Wassillie v. State , 911 P.2d 1071 ( 1996 )


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  • 911 P.2d 1071 (1996)

    Teddy M. WASSILLIE, Sr., Appellant,
    v.
    STATE of Alaska, Appellee.

    No. A-5684.

    Court of Appeals of Alaska.

    February 23, 1996.

    John McConnaughy, III, Assistant Public Defender, Bethel, and John B. Salemi, Public Defender, Anchorage, for Appellant.

    Bruce Ward, Assistant District Attorney, James K. Metcalfe, District Attorney, Bethel, and Bruce M. Botelho, Attorney General, Juneau, for Appellee.

    Before BRYNER, C.J., and COATS and MANNHEIMER, JJ.

    *1072 OPINION

    BRYNER, Chief Judge.

    Teddy M. Wassillie, Sr., pled no contest to and was convicted of one count of sexual abuse of a minor in the second degree, in violation of AS 11.41.436(a)(3). The offense is a class B felony, punishable by a maximum term of ten years' imprisonment. AS 11.41.436(b); AS 12.55.125(d). As a second felony offender, Wassillie was subject to a presumptive term of four years. AS 12.55.125(d). Acting Superior Court Judge Mark I. Wood found three aggravating factors and sentenced Wassillie to a term of ten years with four years suspended. Wassillie appeals, arguing that the sentencing court committed legal error as to the existence of one of the aggravating factors and factual error as to the circumstances underlying a second aggravating factor. Wassillie also argues that his sentence is excessive. We affirm.

    Wassillie's conviction stems from an incident that occurred in the village of Napakiak during the summer of 1991. Wassillie entered a bedroom where his eleven-year-old daughter, A.W., lay sleeping. He placed his hand on her panties and began moving his hand up and down on her vagina. The abuse continued for approximately ten minutes. The incident was witnessed by A.W.'s cousin, A.B., who was also in the bedroom.

    A.W. reported the incident in 1994; according to A.W., it was one of a series of sexual touchings that Wassillie committed against her over a three-year period: the touchings began when she was in the fourth grade and continued to occur approximately once a month until some time during her seventh-grade year.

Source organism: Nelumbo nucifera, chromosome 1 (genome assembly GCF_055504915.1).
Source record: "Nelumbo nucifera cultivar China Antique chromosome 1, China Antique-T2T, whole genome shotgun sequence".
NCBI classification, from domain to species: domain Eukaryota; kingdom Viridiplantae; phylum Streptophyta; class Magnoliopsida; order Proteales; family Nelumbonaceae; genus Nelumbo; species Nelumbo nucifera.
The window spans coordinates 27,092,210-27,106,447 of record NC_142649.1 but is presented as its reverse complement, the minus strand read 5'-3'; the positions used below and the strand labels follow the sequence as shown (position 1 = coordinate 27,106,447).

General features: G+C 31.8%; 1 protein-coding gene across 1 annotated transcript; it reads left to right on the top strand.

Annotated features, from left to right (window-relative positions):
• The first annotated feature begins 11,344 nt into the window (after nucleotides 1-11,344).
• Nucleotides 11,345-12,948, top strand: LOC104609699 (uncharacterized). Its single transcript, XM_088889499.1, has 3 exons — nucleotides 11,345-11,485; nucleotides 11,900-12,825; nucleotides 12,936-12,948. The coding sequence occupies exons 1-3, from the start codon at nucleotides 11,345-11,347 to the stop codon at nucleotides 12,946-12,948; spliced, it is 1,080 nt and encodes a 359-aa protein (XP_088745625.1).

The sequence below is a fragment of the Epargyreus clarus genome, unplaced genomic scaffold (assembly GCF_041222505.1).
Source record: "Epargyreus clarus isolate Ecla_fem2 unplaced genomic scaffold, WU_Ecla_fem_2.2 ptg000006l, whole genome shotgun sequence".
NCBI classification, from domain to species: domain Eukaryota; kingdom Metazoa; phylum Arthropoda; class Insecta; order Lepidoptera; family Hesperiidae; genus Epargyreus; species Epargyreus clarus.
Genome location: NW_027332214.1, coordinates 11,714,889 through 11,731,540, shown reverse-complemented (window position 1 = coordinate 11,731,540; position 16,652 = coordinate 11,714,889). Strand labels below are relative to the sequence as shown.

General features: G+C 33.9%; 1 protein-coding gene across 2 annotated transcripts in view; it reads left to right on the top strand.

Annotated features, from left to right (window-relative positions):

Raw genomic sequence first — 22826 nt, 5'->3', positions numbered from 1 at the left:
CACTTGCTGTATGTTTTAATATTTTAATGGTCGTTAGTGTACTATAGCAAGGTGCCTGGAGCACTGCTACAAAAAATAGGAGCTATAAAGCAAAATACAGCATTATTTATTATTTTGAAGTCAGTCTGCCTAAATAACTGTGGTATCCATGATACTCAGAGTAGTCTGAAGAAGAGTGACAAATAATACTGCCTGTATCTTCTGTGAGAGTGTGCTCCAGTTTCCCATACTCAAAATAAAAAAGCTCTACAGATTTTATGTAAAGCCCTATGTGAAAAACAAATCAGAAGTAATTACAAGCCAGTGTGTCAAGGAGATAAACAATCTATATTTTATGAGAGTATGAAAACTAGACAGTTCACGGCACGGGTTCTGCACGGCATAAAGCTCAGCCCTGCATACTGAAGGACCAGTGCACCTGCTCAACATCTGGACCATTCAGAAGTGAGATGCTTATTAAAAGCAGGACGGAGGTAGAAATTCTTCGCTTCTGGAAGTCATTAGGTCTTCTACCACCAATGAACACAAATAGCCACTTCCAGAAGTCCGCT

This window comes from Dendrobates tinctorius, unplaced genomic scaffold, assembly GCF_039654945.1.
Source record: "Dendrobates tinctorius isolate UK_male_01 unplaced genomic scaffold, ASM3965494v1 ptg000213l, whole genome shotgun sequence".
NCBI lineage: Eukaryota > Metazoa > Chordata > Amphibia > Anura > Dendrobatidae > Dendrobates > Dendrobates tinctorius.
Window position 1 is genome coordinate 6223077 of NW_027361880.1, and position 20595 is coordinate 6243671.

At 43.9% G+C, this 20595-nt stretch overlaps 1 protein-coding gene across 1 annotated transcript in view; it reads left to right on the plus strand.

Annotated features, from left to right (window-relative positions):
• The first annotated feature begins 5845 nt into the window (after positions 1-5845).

Upon pleading no contest to a second-degree sexual abuse of a minor charge for sexually abusing A.W., Wassillie was subject to presumptive sentencing as a second felony offender by virtue of a 1977 incident for which he had previously been convicted of rape, assault with intent to commit rape, and assault with a dangerous weapon. Prior to sentencing on the sexual abuse of a minor *1073 charge, Judge Wood found three aggravating factors applicable to Wassillie's case: 1) that A.W. was a particularly vulnerable victim because she was asleep when Wassillie molested her; 2) that A.W. was a member of Wassillie's household and that Wassillie had engaged in similar conduct with her and another minor on other occasions; and 3) that Wassillie's prior felony conviction was for a more serious class of offense. See AS 12.55.155(c)(5), (7), (18).

    Wassillie first contends Judge Wood erred in finding that the aggravating factor spelled out in AS 12.55.155(c)(5) was applicable to Wassillie's case. Subsection (c)(5) provides for an aggravating factor when "the defendant knew or reasonably should have known that the victim of the offense was particularly vulnerable or incapable of resistance due to advanced age, disability, ill health, or extreme youth or was for any other reason substantially incapable of exercising normal physical or mental powers of resistance[.]" In Braaten v. State, 705 P.2d 1311, 1321-22 (Alaska App. 1985), this court interpreted factor (c)(5) to exclude situational or "environmental" vulnerabilities. There, the sentencing court had found that a sexual assault victim was particularly vulnerable because she was assaulted in her own home. We reversed the finding. Here, Judge Wood ruled that A.W. was particularly vulnerable because she was asleep when Wassillie molested her.[1] Relying on Braaten, Wassillie urges us to find that "sleep is situational. Everybody sleeps, and is capable ... of resisting when they awake. Resistance upon wakening is part of the normal capacity of human beings."

    We find this argument unpersuasive. Braaten was not intended, as Wassillie suggests, to limit aggravating factor (c)(5) to vulnerabilities arising from a victim's long-term physical condition. Such an interpretation of Braaten would put it in conflict with the express language of AS 12.55.155(c)(5), which encompasses proof that the victim was peculiarly vulnerable due to age, disability, ill health, or "for any other reason." "Environmental" vulnerabilities of an assault victim under Braaten are those external to the victim, as distinguished from those that "bear[] an intrinsic relationship to [the defendant's] assault and to his victim's response to that assault." Williams v. State, 859 P.2d 720, 722 (Alaska App. 1993). Contrary to Wassillie's argument on appeal, sleep is not the type of extrinsic, "situational" or "environmental" factor whose consideration Braaten precludes. Rather, sleep is a factor integrally related to one's physical and mental condition — an intrinsic aspect of a person's state of mind.